This course applies advanced mathematical techniques to the measurement, analysis, and management of risk. The focus is on financial risk. Sources of risk for financial instruments (e.g., market risk, interest rate risk, credit risk) are analyzed; models for these risk factors are studied and the limitation, shortcomings, and compensatory techniques are addressed. Throughout the course, the environment for risk is considered, be it regulatory or social (e.g., Basel capital accords). A major component of the course is the Value at Risk (VaR) measure for market risk in trading operations, including approaches for calculating and aggregating VaR, testing VaR, VaR-driven capital for market risk, and limitations of the VaR-based approach. Asset Liability Management (ALM), where liquidity risk as well as market risk can affect the balance sheet, is analyzed. Here, models for interest rate, spread, and volatility risks are applied to quantify this exposure. Another major component of the course is credit risk. Sources of credit risk, how measured risk is used to manage exposure, credit derivatives, techniques for measuring default exposure for a single facility (including discriminant analysis and Merton-based simulation), portfolio risk aggregation approaches (including covariance, actuarial, Merton-based simulation, macro-economic default model, and the macro-economic cash-flow model - for structured and project finance). Finally, there is a brief introduction to concepts and tools that remain valid for large and extreme price moves, including the theory of copulas and their empirical testing and calibration.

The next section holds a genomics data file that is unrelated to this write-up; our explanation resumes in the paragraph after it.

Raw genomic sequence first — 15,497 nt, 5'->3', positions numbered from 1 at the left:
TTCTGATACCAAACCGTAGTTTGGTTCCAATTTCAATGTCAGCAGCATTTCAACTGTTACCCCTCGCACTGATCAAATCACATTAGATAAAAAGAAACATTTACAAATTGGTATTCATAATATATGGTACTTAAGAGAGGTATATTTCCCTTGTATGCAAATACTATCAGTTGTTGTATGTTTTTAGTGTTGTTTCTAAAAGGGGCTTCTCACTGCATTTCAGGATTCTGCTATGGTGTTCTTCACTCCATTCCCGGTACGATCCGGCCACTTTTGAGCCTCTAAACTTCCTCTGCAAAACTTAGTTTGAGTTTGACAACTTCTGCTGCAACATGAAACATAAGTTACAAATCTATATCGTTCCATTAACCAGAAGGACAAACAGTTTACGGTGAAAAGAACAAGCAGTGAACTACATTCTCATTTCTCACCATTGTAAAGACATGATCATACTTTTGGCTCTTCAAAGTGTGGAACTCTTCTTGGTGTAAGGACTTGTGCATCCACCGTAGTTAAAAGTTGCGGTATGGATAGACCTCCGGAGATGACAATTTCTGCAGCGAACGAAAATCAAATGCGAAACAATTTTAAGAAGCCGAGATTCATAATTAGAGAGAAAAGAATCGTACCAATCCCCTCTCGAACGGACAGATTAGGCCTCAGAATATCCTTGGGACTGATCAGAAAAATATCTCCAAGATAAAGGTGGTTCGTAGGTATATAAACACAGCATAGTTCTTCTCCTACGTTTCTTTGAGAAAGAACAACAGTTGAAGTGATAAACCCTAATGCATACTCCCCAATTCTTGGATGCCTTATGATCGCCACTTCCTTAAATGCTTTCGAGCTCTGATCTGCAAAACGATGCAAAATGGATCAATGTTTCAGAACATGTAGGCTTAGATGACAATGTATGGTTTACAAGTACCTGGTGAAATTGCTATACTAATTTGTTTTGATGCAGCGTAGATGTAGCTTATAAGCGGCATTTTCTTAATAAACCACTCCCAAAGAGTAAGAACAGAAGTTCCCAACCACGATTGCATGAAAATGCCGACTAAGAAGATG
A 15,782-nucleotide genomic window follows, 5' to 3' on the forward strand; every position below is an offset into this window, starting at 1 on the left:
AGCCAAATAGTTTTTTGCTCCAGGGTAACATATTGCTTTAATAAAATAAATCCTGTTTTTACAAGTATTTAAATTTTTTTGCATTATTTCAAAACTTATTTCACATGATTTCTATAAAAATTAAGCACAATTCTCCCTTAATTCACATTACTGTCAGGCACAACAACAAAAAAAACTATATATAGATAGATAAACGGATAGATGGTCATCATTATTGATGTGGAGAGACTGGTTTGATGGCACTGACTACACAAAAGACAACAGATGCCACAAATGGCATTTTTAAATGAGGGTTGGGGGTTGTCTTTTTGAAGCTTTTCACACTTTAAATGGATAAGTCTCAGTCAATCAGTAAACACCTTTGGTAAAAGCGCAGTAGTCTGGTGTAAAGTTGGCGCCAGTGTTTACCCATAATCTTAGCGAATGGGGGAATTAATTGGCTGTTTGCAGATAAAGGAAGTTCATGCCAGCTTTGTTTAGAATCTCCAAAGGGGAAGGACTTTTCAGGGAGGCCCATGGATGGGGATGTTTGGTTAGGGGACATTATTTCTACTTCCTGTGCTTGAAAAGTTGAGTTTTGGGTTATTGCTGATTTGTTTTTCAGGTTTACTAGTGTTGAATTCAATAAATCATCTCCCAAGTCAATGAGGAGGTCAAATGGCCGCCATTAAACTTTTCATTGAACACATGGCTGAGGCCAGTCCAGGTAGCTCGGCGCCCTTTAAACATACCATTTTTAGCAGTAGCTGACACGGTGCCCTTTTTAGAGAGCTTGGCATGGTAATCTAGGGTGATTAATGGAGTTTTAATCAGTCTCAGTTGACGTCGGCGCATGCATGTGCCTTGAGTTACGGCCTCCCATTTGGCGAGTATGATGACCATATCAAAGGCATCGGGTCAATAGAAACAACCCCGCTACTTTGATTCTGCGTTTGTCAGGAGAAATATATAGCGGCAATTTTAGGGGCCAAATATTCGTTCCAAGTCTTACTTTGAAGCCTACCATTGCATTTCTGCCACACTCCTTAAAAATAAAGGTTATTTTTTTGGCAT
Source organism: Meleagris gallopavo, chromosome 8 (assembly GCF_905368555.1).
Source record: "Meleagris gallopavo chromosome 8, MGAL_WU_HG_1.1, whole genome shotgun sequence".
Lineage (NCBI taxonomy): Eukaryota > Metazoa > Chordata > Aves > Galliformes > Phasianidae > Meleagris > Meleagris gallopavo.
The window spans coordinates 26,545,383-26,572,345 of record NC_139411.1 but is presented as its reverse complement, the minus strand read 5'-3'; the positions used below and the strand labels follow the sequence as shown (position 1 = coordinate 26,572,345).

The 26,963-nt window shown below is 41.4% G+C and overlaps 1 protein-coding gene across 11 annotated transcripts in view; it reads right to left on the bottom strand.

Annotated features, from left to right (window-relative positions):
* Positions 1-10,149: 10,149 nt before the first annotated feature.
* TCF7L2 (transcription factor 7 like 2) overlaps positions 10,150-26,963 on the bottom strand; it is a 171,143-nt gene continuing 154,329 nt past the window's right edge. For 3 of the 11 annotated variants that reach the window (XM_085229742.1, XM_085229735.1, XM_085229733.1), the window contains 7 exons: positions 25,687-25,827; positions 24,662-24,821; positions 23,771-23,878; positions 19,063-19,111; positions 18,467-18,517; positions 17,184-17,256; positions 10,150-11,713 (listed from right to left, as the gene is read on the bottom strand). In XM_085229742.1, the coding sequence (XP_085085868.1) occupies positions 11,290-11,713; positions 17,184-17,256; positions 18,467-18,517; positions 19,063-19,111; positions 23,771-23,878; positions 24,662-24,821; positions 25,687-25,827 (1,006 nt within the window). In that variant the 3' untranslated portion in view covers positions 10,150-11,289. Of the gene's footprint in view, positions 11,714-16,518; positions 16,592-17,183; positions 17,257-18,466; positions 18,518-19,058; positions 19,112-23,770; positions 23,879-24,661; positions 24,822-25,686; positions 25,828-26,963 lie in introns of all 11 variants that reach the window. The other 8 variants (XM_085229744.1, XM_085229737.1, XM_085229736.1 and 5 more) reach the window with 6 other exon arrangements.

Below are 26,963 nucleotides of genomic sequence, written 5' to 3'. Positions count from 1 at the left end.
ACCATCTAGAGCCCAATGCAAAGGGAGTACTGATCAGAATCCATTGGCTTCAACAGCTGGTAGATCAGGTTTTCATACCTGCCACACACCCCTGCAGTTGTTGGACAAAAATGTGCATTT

This course is the same as 550.446 offered through the full-time Applied Mathematics & Statistics department for the residence Master of Science in Engineering in Financial Mathematics.